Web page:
Like the sun, he always rises to illuminate. Whether you are interviewing him for our first management bestseller ‘50 Nigeria’s Corporate Strategists’ (which is being reprinted) or the newest one ‘50 Nigeria’s Boardroom Leaders & Gurus’ which is almost completed, Chief Olusegun Osunkeye always rises to the occasion with the profundity of thoughts and experiential wisdom gathered from his four decades as a corporate titan and boardroom guru who took the food giant Nestle Nigeria Plc to unprecedented heights.
After his meritorious service as MD/CEO, he was rewarded with the chairmanship of Nestle board, from where he moved to lead GSK board, then to cement giant Lafarge where he retired as chairman. When you interview Chief Osunkeye on corporate issues, he reminds you of Jack Welch, Lee Iacocca, Peter Drucker or any of the global management icons with his rich insight backed with the eloquence to deliver the goods. We asked Chief Osunkeye what it takes to lead in the boardroom and he gave this “8 Rules for board chairmen” which is taken from our forthcoming book, ‘50 Nigeria’s Boardroom Leaders & Gurus’
What does it entail to be a board chairman? If the board collectively is a leader for the company, the chairman is the overall boss. As the head of the board comprising men and women, it is his duty to see that the board functions perfectly.
One, as a decision-making body of the company, the chairman is tasked to guide the board to make decisions. That in large part entails coaxing the directors to contribute to the discussions at board level. Sometimes the board is split into two halves: a group of directors that knows the subject so much that they want to dominate the topic and another who are reticent. It is the role of the chairman to squeeze out of the first group all vital contributions and to draw out the second group into the ring of discussion.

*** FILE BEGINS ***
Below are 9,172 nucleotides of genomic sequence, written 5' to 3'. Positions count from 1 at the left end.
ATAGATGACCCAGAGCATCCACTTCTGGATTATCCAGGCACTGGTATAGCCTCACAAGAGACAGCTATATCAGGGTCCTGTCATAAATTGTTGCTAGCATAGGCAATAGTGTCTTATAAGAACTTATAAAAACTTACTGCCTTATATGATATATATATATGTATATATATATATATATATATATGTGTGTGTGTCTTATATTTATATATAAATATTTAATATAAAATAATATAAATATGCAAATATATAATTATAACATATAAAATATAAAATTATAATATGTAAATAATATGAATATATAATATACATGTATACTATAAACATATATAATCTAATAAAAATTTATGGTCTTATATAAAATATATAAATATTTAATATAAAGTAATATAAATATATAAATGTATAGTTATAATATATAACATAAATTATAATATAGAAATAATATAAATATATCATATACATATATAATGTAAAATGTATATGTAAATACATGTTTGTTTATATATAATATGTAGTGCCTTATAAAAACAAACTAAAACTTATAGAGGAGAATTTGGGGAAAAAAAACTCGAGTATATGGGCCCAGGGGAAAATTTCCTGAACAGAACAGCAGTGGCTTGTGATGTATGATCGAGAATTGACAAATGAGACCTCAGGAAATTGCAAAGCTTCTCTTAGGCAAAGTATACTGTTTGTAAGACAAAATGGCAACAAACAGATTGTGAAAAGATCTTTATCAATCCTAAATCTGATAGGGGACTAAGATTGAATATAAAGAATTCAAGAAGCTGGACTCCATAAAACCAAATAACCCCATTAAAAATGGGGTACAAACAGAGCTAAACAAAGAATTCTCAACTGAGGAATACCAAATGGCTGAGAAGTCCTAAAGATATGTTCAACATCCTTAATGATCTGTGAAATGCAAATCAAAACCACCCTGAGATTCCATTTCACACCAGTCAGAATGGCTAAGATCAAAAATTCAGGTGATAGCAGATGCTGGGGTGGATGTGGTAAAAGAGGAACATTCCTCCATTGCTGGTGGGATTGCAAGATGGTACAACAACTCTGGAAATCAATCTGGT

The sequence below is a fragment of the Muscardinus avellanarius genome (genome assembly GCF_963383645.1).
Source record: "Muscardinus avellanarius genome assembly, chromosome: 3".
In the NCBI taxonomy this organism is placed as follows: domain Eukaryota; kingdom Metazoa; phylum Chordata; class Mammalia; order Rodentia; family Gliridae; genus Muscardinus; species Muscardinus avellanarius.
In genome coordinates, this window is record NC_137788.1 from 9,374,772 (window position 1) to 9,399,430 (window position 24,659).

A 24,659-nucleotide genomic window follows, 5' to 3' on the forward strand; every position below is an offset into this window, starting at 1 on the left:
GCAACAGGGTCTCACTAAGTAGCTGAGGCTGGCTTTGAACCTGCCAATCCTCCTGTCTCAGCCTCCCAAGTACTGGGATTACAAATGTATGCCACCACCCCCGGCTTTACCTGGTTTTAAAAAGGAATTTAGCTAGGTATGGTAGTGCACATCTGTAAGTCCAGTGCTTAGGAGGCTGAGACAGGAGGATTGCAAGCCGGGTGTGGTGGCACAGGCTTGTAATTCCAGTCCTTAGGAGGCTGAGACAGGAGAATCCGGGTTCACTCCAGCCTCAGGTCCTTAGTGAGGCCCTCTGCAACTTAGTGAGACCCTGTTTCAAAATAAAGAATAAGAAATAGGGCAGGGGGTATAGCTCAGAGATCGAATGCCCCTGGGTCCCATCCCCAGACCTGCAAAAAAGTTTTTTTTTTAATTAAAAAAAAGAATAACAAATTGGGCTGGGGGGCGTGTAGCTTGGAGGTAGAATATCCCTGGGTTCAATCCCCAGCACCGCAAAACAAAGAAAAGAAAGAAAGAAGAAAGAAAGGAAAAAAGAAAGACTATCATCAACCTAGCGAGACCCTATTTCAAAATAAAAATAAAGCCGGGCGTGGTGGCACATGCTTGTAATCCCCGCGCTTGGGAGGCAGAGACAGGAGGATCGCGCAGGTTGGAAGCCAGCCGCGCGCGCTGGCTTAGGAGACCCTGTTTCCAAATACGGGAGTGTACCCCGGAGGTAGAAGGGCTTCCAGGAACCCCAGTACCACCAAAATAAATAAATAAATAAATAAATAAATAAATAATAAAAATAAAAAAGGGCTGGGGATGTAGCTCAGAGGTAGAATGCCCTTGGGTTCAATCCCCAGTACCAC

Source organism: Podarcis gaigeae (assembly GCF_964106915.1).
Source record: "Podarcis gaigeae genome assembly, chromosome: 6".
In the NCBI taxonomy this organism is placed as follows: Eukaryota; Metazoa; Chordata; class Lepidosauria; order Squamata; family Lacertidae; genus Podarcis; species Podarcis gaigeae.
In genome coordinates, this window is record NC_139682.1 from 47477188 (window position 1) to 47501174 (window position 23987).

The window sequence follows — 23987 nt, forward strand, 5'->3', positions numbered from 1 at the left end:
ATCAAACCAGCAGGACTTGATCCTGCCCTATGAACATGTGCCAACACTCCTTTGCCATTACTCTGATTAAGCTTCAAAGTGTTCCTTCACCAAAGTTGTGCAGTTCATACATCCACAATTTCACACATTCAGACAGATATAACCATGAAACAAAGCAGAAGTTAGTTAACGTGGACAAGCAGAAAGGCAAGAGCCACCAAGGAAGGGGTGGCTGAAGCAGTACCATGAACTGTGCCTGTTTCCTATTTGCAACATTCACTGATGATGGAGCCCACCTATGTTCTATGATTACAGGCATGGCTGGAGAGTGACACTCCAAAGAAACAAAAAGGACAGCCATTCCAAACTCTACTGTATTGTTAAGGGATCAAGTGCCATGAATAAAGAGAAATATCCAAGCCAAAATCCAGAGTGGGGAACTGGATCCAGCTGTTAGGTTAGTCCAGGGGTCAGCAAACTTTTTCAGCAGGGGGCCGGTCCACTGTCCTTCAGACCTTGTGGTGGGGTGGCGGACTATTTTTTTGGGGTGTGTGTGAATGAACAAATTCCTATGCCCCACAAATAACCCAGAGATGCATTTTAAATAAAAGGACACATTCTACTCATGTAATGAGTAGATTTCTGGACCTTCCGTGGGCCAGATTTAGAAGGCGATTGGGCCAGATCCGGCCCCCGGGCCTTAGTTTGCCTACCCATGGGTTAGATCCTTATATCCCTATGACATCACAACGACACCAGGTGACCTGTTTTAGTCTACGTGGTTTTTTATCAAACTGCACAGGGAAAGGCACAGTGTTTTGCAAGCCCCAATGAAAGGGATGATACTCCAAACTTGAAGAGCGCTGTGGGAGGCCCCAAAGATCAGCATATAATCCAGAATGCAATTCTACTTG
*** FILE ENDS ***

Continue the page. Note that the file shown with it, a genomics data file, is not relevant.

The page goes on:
Two, it is the chairman’s responsibility, most of the time, to build consensus. Occasionally, however, the board may have to vote. Because voting can divide and even polarise board members (especially on sensitive issues), an astute chairman avoids it, and hence, bears the burden of finding an alternative way of building a consensus. He simplifies this responsibility by fostering a climate that stimulates questions and answers whereby all the expertise on the board—the lawyer’s view, the accountant’s perspective, the engineer’s insights etc.—are cast into a melting pot of wholesome debate that moves them closer to a decision optimum that all can agree on to say that: “This is the way forward given the circumstance that we have all noted.” If the going gets tough, the chairman calls for a tea break for tempers to cool and for consultations to take place. He might even adjourn the resolution till another day, if necessary. That is the core of the role of the chairman: build a team, build harmony and build consensus.
Three, the chairman, working with the company secretary and the managing director, shall draw up the agenda for meetings. However, if he does not get involved, he owes it a duty to check the items listed to verify if important issues that should come before the board are included. He has to note if an item had appeared in the previous board meeting or why an important issue is not coming on the agenda.
Four, since he chaired the board meeting, the minutes are his responsibility; to that extent he must see that it correctly reflects the reality of the proceedings, because once he puts his signature to it—after approval at the next board meeting—it is binding and taken as prima facie evidence that “the proceedings so recorded are true and factual” unless overturned at a law court by a superior argument.